Give Modi and Sharif a chance at peace
It's self-defeating to slam the Ufa meeting as it was a modest step to begin India-Pakistan re-engagement.
- Total Shares
It was obvious that Prime Minister Nawaz Sharif would find it difficult to sell the India-Pakistan joint statement issued at UFA to his nation. Expectedly, the opposition, including the Pakistan Peoples Party tore into it and said the statement was one-sided, reflecting Delhi's and not Islamabad's concerns.
The spate of statements coming out of Islamabad since was an effort at damage control. In India, there was instant reaction to the noise coming out of Pakistan - starting with Islamabad saying Zakiur Rehman Lakhvi would not give his voice samples, as well as "not enough evidence" to convict Lakhvi for 26/11 - and the usual rhetoric, which is so much a part of the India-Pakistan narrative, followed. Commentators on this side of the border loudly proclaimed Pakistan's double-speak, more so when foreign policy adviser Sartaj Aziz, who is virtually the foreign minister and national security advisor (NSA) rolled into one, cleverly mixed what happened in Ufa with Pakistan's known position on the Mumbai trial. All this was possibly done to stave off the opposition's charge against PM Sharif.
Everyone, especially those in government who have been dealing with Islamabad, knows that Pakistan is a complex country and India-Pakistan ties are entwined with historical baggage and animosity at different levels. Prime Minister Narendra Modi is prepared for that and is not taking all the harsh talk from across the border seriously.Keeping this in mind, India is taking the noise from Pakistan in its stride. Delhi will go by what was put out in the joint statement in Ufa and not be distracted by what Nawaz Sharif's advisor has to say out of his own domestic compulsions. According to the sources, what Aziz said in Islamabad on Monday did not concern India. "We have to judge on what they said to us," the sources added.Prime Ministers Nawaz Sharif and Narendra Modi at SCO summit in Ufa, Russia earlier this month.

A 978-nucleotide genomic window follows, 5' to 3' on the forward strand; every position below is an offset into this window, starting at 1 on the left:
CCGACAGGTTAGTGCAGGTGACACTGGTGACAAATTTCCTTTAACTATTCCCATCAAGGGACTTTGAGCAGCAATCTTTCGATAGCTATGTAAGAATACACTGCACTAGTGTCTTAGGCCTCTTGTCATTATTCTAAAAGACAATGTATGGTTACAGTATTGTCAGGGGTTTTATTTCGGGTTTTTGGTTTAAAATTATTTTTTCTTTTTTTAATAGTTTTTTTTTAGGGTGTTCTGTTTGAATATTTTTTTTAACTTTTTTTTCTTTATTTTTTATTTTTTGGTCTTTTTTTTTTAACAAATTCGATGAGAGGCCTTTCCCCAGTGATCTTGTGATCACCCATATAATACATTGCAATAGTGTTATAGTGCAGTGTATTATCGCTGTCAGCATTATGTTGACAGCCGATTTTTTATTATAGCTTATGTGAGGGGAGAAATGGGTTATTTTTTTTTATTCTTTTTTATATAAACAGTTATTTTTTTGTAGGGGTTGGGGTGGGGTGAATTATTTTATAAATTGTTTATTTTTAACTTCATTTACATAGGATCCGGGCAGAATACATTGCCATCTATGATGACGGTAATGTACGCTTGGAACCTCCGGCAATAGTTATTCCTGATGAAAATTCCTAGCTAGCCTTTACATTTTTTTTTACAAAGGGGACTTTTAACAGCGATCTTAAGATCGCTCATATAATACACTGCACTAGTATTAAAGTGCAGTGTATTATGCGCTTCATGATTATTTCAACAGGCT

Prime Minister Nawaz Sharif, an astute politician, may have already warned Narendra Modi not to pay much heed to the sound and fury emanating from Islamabad. Downplaying comments by Pakistan prime minister's advisor on national security and foreign affairs yesterday, sources said Aziz did not say anything which affected the "actionable propositions" agreed upon during talks between Modi and Sharif in Ufa last week on the sidelines.
Both sides would begin work on a meeting between the national security advisors in Delhi. This will be the first time that terror would be discussed at such a high political level. Though the dates have not been finalised, the meeting in Delhi is on track.
The firing along the international border and the Line of Control in the recent past has vitiated the atmosphere considerably and led to a dangerous stand-off between the two nuclear-armed neighbours. So, in an effort to bring down temperatures, the director general of Border Security Force and his counterpart, the DG Pakistan Rangers, as well as the DG Military Operations, are scheduled to meet. The meetings will be on track. The BSF and Pakistan Rangers hold talks every six months, but this had come to a grinding halt in the last eight months as tension between India and Pakistan escalated. The last time the DGMOs met was in December 2013.
Sources familiar with what happened in Ufa said that the joint statement was an accurate reflection of the spirit of the meeting. The idea was to "go about talking to each other in a high-level focused way".
The Ufa meeting was a modest step to begin a re-engagement. The BJP sold it as an achievement for Prime Minister Modi and had to face of the embarrassment of having senior leaders from Pakistan, including Sartaj Aziz, give a different spin to the talks. This is why the Modi administration went out of its way on Tuesday to emphasise that India is only going by what is in the joint statement issued in Ufa.
Conversations between the two sides have not begun, yet the decision to re-engage with Pakistan is already been slammed by the Opposition in both Delhi and Islamabad. When the Congress and the PPP were in power, their leaders had also gone down the same path. South Asian politicians have the tendency to score points without thinking of the greater good of the region. Narendra Modi and the BJP did exactly the same thing earlier.
It is time though to give space to both Modi and Sharif to try once again. The attempt may or may not succeed, but it is important to try.